ugustine wrote his Confessions when he was about forty-three years old, after he had become bishop of Hippo (in modern-day Algeria). In that autobiographical account he tells the story of his first thirty-three years—his birth, childhood, rebellious youth, ambition, travel to Rome and Milan, conversion, his mother’s joining him in Italy, their time together in Cassiciacum, their return journey south to North Africa, and his mother’s death en route at Ostia on the Tiber. Peter Brown writes, “What Augustine remembered in the Confessions was his inner life; and this inner life is dominated by one figure—his mother.”1
Augustine wrote Confessions some ten years after the death of his mother, and “time can soften and beautify.”2 In Augustine’s case, it undoubtedly did; there are hints of the strains they experienced from time to time, largely because of the son’s rejection of Christianity and the mother’s unrelenting persistence in prayer and advice.3 Their relationship was intensely human, “reflecting some of the deepest emotions of life, not superficial nor artificial.”4 By the time Augustine wrote about his mother, however, he briefly mentioned their tense times and mostly remembered the good—and there was much good to remember. In the Confessions, Augustine explained that he did not include “innumerable things” that God had done for him, but he did speak often of his mother. In his description of her, we see a saint in the biblical meaning of the word.5 B.B. Warfield has written, Augustine’s “mother . . . was one of nature’s noblewomen, whose naturally fine disposition had been further beautified by grace.”6
Her name, Monica, probably had Berber origins. The Berbers were the earliest known inhabitants of the western Mediterranean coast of Africa.7 As for many coastal Berbers, her culture was Latin. She was born into a believing household and brought up in the teachings and practice of the second-century African church. From her childhood she developed within her own family something of a “saintly” reputation. But on one occasion at least she almost lost it. The story lived on, and, perhaps like all good stories, improved with the telling. Augustine includes it in his Confessions.
As a young girl Monica developed a taste for wine (she would take a few sips from the family cask and on occasion drank furtively) but quit when a jealous slave girl in the household accused her of being a “boozer.” A sentence in the Confessions indicates that Monica did not give up drinking entirely: “Her spirit was not obsessed by excessive drinking, and no love of wine stimulated her into opposing the truth” (6,2).8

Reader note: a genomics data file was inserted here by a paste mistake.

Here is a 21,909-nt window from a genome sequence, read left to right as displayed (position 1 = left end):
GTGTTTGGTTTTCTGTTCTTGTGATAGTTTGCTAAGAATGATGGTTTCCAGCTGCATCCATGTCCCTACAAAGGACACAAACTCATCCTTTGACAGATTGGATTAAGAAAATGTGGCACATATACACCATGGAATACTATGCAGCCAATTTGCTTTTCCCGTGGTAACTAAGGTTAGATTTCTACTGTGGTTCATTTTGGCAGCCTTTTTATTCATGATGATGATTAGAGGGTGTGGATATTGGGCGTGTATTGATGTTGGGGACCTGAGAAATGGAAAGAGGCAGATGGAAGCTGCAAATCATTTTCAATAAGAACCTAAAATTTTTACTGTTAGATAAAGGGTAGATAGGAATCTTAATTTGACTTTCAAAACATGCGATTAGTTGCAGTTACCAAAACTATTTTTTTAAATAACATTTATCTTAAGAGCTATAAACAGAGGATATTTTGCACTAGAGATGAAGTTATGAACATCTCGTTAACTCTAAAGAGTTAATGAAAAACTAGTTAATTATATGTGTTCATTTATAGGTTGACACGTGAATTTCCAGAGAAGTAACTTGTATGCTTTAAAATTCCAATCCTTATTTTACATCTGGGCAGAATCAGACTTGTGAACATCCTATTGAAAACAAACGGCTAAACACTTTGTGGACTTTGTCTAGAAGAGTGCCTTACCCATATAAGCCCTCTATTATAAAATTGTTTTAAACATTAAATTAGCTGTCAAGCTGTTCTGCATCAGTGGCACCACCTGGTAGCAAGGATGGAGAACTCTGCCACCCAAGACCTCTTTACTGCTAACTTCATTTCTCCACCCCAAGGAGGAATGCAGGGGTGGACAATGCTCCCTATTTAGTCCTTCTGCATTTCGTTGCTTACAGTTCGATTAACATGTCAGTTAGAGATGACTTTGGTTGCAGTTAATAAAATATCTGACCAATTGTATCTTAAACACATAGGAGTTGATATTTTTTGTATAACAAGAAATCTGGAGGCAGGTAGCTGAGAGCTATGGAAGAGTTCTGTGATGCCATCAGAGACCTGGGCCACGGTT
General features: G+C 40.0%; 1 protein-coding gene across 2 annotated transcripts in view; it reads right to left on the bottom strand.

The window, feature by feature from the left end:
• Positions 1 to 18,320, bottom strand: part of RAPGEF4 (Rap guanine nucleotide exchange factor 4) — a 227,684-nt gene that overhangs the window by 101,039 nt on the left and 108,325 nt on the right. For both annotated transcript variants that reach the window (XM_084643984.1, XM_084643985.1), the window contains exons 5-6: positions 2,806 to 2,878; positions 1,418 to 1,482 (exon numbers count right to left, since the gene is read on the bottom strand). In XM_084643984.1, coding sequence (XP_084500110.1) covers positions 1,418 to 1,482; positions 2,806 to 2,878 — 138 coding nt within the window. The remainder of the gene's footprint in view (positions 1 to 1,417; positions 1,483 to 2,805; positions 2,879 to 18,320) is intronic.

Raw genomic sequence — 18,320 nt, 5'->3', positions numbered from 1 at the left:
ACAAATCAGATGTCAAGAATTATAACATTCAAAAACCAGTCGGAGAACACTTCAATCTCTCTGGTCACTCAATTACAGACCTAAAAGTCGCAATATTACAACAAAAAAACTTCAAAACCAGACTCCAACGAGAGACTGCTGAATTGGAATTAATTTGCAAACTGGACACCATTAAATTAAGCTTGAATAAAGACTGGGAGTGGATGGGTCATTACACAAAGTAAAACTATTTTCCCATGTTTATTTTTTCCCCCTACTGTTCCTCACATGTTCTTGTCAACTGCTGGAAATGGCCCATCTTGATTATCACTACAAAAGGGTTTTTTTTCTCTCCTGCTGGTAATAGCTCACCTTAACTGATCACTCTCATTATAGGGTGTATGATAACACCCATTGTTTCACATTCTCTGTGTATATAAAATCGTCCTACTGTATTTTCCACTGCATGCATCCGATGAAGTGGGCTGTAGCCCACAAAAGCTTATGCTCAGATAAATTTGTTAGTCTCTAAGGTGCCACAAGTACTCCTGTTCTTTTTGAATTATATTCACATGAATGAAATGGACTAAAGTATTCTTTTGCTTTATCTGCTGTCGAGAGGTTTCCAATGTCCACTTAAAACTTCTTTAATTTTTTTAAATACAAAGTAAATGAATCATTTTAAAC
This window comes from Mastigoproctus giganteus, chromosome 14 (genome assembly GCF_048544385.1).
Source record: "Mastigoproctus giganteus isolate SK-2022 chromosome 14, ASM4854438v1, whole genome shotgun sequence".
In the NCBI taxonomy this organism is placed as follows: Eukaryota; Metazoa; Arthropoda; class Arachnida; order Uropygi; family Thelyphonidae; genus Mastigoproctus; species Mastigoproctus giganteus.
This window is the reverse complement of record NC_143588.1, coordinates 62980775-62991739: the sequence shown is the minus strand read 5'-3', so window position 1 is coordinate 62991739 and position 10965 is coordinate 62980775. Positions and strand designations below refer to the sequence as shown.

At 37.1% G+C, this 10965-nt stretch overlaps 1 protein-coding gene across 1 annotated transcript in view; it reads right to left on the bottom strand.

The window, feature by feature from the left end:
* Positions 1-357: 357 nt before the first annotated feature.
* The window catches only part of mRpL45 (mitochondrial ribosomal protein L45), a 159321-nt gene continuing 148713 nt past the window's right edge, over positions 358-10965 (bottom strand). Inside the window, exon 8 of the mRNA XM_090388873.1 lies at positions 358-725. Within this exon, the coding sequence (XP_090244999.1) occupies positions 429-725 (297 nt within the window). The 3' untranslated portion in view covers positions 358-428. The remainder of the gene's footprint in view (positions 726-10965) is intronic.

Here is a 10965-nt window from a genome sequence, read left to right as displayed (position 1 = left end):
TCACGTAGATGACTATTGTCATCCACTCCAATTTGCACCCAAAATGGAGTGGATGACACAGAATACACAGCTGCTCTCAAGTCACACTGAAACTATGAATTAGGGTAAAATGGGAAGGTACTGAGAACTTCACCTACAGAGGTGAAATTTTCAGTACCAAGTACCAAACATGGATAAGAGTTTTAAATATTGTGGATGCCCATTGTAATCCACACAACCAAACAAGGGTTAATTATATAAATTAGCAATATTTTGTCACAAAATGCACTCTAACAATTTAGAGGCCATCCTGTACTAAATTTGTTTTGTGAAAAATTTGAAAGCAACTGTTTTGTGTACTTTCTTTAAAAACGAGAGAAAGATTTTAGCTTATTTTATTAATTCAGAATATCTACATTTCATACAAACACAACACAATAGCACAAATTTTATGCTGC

Monica married Patricius, a person of some standing but little money in the small town in which they lived, probably no better or worse than most of his contemporaries. He was proud of his gifted son and was prepared to sacrifice to enable him to have a good education. Augustine records his father’s satisfaction when one day at the public baths he saw that the boy was showing “signs of virility” (2,6)—a development that would cause Augustine no end of trouble. Describing a time when he was about thirty years old, he wrote, “I thought I would become very miserable if I were deprived of the embraces of a woman” (6,20).
Patricius was not a Christian. He was often kind, although he had a quick temper. He was unfaithful to his wife, but Monica loved him and put up with his failings. Augustine wrote that “she rendered obedient service to him, for in this matter she was being obedient to your [God’s] authority” (1,17). Later he wrote that Monica “tried to win him for you, speaking to him of you by her virtues through which you made her beautiful, so that her husband loved, respected and admired her” (9,19). Before Patricius died, Monica’s quiet witness bore good fruit, and he came to Christ. Augustine says little about his father in the Confessions, although in Book 9 he acknowledges Patricius not only as his earthly father but as a brother in Christ in the church and fellow citizen “in the eternal Jerusalem” (9,37).9
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